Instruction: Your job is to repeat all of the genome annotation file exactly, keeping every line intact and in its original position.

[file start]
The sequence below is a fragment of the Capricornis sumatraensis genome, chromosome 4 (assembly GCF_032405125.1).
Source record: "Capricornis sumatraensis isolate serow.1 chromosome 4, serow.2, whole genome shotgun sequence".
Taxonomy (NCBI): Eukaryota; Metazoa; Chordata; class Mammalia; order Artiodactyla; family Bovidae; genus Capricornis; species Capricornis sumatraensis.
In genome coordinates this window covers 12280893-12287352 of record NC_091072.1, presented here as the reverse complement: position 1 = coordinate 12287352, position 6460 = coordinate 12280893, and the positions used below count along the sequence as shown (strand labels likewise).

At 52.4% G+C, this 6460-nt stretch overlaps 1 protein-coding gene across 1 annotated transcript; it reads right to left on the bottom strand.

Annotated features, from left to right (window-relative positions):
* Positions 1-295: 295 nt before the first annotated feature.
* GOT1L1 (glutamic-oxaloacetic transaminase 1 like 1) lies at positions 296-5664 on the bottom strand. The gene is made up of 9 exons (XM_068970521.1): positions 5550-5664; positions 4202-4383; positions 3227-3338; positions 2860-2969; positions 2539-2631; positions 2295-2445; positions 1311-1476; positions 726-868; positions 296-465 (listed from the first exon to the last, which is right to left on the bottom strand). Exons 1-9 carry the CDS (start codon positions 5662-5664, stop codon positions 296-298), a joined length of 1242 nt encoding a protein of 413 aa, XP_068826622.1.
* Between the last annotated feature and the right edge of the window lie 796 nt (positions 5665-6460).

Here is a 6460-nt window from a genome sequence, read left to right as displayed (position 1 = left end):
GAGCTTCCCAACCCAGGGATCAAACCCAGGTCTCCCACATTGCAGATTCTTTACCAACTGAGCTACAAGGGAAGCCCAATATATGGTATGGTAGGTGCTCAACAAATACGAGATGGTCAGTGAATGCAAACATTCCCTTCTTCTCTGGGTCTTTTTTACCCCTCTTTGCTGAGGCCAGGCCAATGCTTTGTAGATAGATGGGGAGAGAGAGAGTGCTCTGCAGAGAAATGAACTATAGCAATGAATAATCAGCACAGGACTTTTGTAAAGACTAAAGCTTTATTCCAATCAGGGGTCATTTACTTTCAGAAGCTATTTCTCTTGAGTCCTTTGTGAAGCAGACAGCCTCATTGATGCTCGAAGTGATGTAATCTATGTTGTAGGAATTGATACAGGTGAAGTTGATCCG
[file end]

The sequence below is a fragment of the Capricornis sumatraensis genome, chromosome 4 (assembly GCF_032405125.1).
Source record: "Capricornis sumatraensis isolate serow.1 chromosome 4, serow.2, whole genome shotgun sequence".
Taxonomy (NCBI): Eukaryota; Metazoa; Chordata; class Mammalia; order Artiodactyla; family Bovidae; genus Capricornis; species Capricornis sumatraensis.
In genome coordinates this window covers 12280893-12287352 of record NC_091072.1, presented here as the reverse complement: position 1 = coordinate 12287352, position 6460 = coordinate 12280893, and the positions used below count along the sequence as shown (strand labels likewise).

At 52.4% G+C, this 6460-nt stretch overlaps 1 protein-coding gene across 1 annotated transcript; it reads right to left on the bottom strand.

Annotated features, from left to right (window-relative positions):
* Positions 1-295: 295 nt before the first annotated feature.
* GOT1L1 (glutamic-oxaloacetic transaminase 1 like 1) lies at positions 296-5664 on the bottom strand. The gene is made up of 9 exons (XM_068970521.1): positions 5550-5664; positions 4202-4383; positions 3227-3338; positions 2860-2969; positions 2539-2631; positions 2295-2445; positions 1311-1476; positions 726-868; positions 296-465 (listed from the first exon to the last, which is right to left on the bottom strand). Exons 1-9 carry the CDS (start codon positions 5662-5664, stop codon positions 296-298), a joined length of 1242 nt encoding a protein of 413 aa, XP_068826622.1.
* Between the last annotated feature and the right edge of the window lie 796 nt (positions 5665-6460).

Here is a 6460-nt window from a genome sequence, read left to right as displayed (position 1 = left end):
GAGCTTCCCAACCCAGGGATCAAACCCAGGTCTCCCACATTGCAGATTCTTTACCAACTGAGCTACAAGGGAAGCCCAATATATGGTATGGTAGGTGCTCAACAAATACGAGATGGTCAGTGAATGCAAACATTCCCTTCTTCTCTGGGTCTTTTTTACCCCTCTTTGCTGAGGCCAGGCCAATGCTTTGTAGATAGATGGGGAGAGAGAGAGTGCTCTGCAGAGAAATGAACTATAGCAATGAATAATCAGCACAGGACTTTTGTAAAGACTAAAGCTTTATTCCAATCAGGGGTCATTTACTTTCAGAAGCTATTTCTCTTGAGTCCTTTGTGAAGCAGACAGCCTCATTGATGCTCGAAGTGATGTAATCTATGTTGTAGGAATTGATACAGGTGAAGTTGATCCG